Twitter More Information By admin – April 13, 2018 Pinterest Local News TxDOT distracted driving campaign coming through Midland In 2017, the total number of vehicle traffic crashes on Texas roads was 537,475. Of those, 100,687 or 19 percent involved distracted driving.The 100,687 distracted-driving crashes in Texas resulted in 444 deaths and 2,889 serious injuries.The number of crashes involving distracted driving in Texas decreased by 8 percent from 2016 to 2017 and the number of fatalities decreased by 3 percent, but we still lost 444 lives so there is clearly a need for drivers to continue changing their behaviors.In Texas, distracted driving-related crashes and fatalities are highest among drivers ages 16 to 24. In an effort to battle distracted driving, the Texas Department of Transportation is spreading its ‘Heads up, Texas’ campaign across the state, bringing with it a virtual reality booth to 19 cities, including to Midland on May 1.Pushing recent findings and new statistics, TxDOT is partnering with AT&T’s It Can Wait campaign in efforts to encourage Texans to put away their cell phones and stay attentive while behind the steering wheel.In Texas in 2017, at least 19 percent of all vehicle crashes in the state involved distracted driving, according to a TxDOT news release.The traveling virtual reality experience at the center of the campaign will make its way to the area at the Midland RockHounds’ home game May 1.“Basically, it’s like a huge video game of one type or another, to teach people the dangers of driving distracted,” said Odessa District of TxDOT public information officer Gene Powell.Powell said the dangers of distracted driving are just as prevalent in Odessa and throughout the Permian Basin as they are in other places.In Odessa in 2017, there were 243 crashes attributed to distracted driving, with 14 resulting in serious injuries. Through the district’s 12 area counties, there were 1,446 crashes attributed to distracted driving in 2017, resulting in 14 fatalities and 51 serious injuries.“From what we can prove, we know 19 percent of all crashes are caused by distracted driving, so if people are serious about being safe, if people are serious about improving safety on the roads, you can knock out a fifth of all crashes by not driving distracted,” Powell said. “That’d be a huge step in the right direction.”This spring, TxDOT hopes to get Texans moving into that direction.“This is the time of year when people are thinking about getting out in the sun, going and having fun, going on vacations, getting weekend trips, all those kinds of things. And we just take it for granted that, ‘It’s not going to happen to us,’ but last year, there were 10 people a day killed in crashes on Texas roads, and I guarantee you they all thought it couldn’t happen to them,” Powell said.“We have to protect ourselves, we have to watch out for other drivers, we have to protect our families. That’s why we do so many of these campaigns.”TxDOT distracted driver statistics Facebook Facebook WhatsApp WhatsApp Twitter Heads up, Texas: Talk, Text, Crash. AT&T It Can Wait. Pinterest Previous articleMarfa Myths gets underway todayNext articleCHAREN: When $63 million doesn’t buy working toilets admin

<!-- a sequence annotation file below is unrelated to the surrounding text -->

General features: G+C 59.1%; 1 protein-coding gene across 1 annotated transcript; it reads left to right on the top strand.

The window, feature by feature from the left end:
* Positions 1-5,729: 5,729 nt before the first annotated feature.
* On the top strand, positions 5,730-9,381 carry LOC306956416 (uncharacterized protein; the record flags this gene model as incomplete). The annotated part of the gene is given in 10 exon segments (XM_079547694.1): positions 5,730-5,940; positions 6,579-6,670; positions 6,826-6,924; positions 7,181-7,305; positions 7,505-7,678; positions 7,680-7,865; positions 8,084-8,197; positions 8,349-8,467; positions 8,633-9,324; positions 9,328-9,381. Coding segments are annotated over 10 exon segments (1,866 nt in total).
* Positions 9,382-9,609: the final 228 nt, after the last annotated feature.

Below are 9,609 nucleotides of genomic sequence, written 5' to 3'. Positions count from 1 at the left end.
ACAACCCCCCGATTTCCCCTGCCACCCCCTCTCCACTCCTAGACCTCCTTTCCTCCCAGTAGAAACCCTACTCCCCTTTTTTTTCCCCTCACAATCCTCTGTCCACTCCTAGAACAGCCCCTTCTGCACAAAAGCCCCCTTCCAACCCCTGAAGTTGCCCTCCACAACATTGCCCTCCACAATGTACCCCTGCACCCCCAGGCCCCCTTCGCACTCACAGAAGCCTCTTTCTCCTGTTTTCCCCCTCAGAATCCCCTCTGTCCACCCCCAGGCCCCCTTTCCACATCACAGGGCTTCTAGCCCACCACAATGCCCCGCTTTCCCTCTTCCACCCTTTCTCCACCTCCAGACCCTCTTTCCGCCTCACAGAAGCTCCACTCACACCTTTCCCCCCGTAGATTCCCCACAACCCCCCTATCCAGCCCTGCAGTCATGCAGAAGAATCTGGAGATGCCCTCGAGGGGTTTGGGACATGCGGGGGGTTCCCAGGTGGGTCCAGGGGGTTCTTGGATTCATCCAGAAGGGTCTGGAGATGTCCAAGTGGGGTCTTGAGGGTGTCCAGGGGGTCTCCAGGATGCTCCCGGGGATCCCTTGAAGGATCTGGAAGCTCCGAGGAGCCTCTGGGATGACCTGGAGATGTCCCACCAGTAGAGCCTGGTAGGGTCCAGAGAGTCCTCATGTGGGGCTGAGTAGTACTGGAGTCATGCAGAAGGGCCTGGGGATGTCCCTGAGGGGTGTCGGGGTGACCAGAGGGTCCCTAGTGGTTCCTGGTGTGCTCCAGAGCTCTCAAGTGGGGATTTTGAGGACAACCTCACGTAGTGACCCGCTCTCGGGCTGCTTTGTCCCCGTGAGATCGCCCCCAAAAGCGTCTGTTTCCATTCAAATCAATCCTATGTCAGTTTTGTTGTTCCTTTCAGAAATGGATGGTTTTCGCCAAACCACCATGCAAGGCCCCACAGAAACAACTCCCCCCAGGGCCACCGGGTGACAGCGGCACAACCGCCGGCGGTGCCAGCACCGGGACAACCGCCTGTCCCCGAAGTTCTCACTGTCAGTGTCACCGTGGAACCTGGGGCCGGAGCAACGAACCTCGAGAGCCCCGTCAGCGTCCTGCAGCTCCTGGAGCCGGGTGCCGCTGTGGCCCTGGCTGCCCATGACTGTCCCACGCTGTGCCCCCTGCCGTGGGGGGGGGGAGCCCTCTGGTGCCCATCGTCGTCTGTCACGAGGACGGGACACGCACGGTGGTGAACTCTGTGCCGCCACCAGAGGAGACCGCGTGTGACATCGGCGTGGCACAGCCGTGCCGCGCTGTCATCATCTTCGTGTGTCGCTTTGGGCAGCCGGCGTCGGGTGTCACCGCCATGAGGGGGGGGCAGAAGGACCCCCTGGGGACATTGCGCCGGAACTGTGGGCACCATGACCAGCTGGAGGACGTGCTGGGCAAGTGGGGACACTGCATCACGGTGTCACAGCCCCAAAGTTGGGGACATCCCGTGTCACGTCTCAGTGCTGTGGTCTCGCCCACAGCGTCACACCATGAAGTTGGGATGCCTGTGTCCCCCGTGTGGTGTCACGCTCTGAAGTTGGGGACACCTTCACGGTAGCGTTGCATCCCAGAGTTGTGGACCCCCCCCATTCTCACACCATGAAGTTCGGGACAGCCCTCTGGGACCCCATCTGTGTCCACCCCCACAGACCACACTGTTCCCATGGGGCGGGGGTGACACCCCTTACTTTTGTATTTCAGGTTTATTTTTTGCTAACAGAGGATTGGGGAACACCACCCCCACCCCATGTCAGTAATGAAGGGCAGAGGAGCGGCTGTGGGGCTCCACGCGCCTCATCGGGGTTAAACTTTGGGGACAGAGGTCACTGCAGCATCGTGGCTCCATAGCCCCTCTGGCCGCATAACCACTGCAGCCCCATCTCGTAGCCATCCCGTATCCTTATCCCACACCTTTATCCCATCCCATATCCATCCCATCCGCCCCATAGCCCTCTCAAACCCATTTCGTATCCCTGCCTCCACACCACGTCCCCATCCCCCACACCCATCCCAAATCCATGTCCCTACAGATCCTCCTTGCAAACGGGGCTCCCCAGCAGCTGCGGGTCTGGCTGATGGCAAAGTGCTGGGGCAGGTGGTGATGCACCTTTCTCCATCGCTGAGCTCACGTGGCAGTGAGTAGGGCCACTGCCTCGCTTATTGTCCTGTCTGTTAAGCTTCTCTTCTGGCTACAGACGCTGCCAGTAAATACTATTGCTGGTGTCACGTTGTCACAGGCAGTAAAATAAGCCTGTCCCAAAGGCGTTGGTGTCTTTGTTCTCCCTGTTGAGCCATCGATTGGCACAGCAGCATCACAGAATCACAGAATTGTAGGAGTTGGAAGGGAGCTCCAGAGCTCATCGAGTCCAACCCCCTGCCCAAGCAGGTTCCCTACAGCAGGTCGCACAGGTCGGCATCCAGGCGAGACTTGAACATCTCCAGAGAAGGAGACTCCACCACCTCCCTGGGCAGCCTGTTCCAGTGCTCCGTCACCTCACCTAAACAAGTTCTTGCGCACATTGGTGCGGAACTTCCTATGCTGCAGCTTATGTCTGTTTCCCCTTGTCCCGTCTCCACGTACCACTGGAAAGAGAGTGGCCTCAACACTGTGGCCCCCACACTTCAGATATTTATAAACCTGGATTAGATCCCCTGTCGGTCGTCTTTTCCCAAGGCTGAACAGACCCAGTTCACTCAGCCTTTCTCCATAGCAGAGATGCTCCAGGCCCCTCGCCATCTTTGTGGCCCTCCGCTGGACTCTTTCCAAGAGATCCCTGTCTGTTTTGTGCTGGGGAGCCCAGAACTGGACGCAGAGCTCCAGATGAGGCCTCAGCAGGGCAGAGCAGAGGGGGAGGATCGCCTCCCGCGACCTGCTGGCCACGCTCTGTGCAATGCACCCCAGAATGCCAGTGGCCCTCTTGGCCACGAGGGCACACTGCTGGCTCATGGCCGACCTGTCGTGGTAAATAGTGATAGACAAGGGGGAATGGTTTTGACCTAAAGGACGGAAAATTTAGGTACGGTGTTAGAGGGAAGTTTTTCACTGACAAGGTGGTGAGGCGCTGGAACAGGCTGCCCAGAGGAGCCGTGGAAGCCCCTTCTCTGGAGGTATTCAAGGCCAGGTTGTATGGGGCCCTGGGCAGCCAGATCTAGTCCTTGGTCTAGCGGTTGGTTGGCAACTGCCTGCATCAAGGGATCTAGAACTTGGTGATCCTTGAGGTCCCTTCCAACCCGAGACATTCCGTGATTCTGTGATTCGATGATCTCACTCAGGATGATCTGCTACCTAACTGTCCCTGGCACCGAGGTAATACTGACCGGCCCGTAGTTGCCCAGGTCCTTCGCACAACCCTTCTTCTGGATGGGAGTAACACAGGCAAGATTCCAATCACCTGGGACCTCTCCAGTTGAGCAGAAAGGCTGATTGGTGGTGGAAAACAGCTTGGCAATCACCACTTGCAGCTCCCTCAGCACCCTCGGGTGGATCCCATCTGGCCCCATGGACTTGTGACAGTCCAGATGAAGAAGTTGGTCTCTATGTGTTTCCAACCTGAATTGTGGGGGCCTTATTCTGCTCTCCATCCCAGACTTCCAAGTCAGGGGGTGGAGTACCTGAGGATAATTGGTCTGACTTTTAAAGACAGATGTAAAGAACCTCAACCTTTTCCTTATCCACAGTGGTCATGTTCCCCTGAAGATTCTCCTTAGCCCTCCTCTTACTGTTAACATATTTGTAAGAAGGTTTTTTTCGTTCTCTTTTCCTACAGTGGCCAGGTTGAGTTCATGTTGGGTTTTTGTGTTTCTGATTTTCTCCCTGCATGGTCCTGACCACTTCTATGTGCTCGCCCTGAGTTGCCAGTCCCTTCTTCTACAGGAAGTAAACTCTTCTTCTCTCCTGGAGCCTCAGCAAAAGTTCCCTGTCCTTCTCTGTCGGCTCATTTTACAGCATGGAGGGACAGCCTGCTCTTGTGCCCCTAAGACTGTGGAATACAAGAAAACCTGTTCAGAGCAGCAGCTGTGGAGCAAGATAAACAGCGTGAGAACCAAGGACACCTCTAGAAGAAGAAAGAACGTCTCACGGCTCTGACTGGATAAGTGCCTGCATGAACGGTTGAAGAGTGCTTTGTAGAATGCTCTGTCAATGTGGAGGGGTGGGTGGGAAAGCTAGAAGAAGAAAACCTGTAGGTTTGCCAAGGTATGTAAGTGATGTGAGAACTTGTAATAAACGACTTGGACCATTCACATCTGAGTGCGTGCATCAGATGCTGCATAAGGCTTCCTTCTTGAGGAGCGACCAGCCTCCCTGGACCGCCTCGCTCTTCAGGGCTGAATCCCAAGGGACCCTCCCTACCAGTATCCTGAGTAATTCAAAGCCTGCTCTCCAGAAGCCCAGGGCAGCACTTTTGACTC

Demand Propels Home Prices Upward 2 days ago Bipartisan Bill Introduced In Congress Aimed At Preventing Fed Bailouts Previous: Bill Passes House With Amendment Barring DOJ From Funding Disparate Impact Claims Next: Single-Family Rental Market Experiencing Shift Toward South and Midwest Governmental Measures Target Expanded Access to Affordable Housing 2 days ago The Best Markets For Residential Property Investors 2 days ago Demand Propels Home Prices Upward 2 days ago The Week Ahead: Nearing the Forbearance Exit 2 days ago Print This Post Tagged with: Bailouts Federal Reserve Too Big to Fail U.S. House of Representatives Data Provider Black Knight to Acquire Top of Mind 2 days ago About Author: Brian Honea Share Save Related Articles Servicers Navigate the Post-Pandemic World 2 days ago Three weeks after a bipartisan bill was introduced in the U.S. Senate to limit the Federal Reserve’s authority to bail out big banks, similar bipartisan legislation was introduced in the U.S. House of Representatives, according to an announcement on Representative Scott Garrett’s (R-New Jersey) website.Garrett and Mike Capuano (D-Massachusetts) introduced H.R. 2625, also known as the Bailout Prevention Act (BPA) of 2015 in response to the Fed’s perceived failure to make any meaningful changes with regards to implementing certain provisions of Dodd-Frank that would limit the Fed’s broad powers.The BPA would prohibit the Fed from lending to insolvent financial institutions; require a “penalty rate” for borrowers that are using a lending facility under Section 13(3) of the Federal Reserve Act, which was the basis for the Fed to bail out some of the nation’s largest financial institutions that were deemed by the government as “too big to fail” with trillions in low-cost loans; establish criteria for determining if a lending facility is broad-based (facilities under Section 13(3) are required to have a minimum of five borrowers); require Congressional approval for those facilities that are not considered broad-based under the new criteria; and make reports available to the public in a timely manner (within 60 days).”Amidst the financial crisis of 2008, we witnessed the worst kinds of government cronyism when huge financial institutions were bailed out through section 13(3) of the Federal Reserve Act without much prudence or oversight,” Garrett said. “While Dodd-Frank promised to end the cycle of ‘too big to fail,’ all it did was codify this unfair practice into law and put the American taxpayers on the hook for untold billions—or even trillions—of dollars. I’m happy to introduce this bill with Representative Capuano to implement the systemic changes and Congressional oversight needed to ensure that the notoriously opaque Federal Reserve is held accountable to our constituents.”The bill introduced in the Senate last month, also called the Bailout Prevention Act, was sponsored by Elizabeth Warren (D-Massachusetts) and David Vitter (R-Louisiana).”America’s largest financial institutions received unprecedented assistance from the Federal Reserve during the crisis, much of it unknown to the Congress or public at the time,” Capuano said. “While the Dodd-Frank Act brought some reforms, the perception lingers that some financial institutions are simply too big to fail and could be bailed out again. This perception has consequences favoring the biggest players in the financial system. We may not know today what the next crisis will look like, but we all have a right to know the full extent of measures that may be taken to prevent a crisis. This legislation will help protect taxpayer dollars by increasing oversight of the Federal Reserve’s emergency lending powers and bringing much needed transparency to the process.” Sign up for DS News Daily The Best Markets For Residential Property Investors 2 days ago Bailouts Federal Reserve Too Big to Fail U.S. House of Representatives 2015-06-04 Brian Honea June 4, 2015 1,048 Views in Daily Dose, Featured, Government, News Home / Daily Dose / Bipartisan Bill Introduced In Congress Aimed At Preventing Fed Bailouts Data Provider Black Knight to Acquire Top of Mind 2 days ago Brian Honea’s writing and editing career spans nearly two decades across many forms of media. He served as sports editor for two suburban newspaper chains in the DFW area and has freelanced for such publications as the Yahoo! Contributor Network, Dallas Home Improvement magazine, and the Dallas Morning News. He has written four non-fiction sports books, the latest of which, The Life of Coach Chuck Curtis, was published by the TCU Press in December 2014. A lifelong Texan, Brian received his master’s degree from Amberton University in Garland. Governmental Measures Target Expanded Access to Affordable Housing 2 days ago Servicers Navigate the Post-Pandemic World 2 days ago Subscribe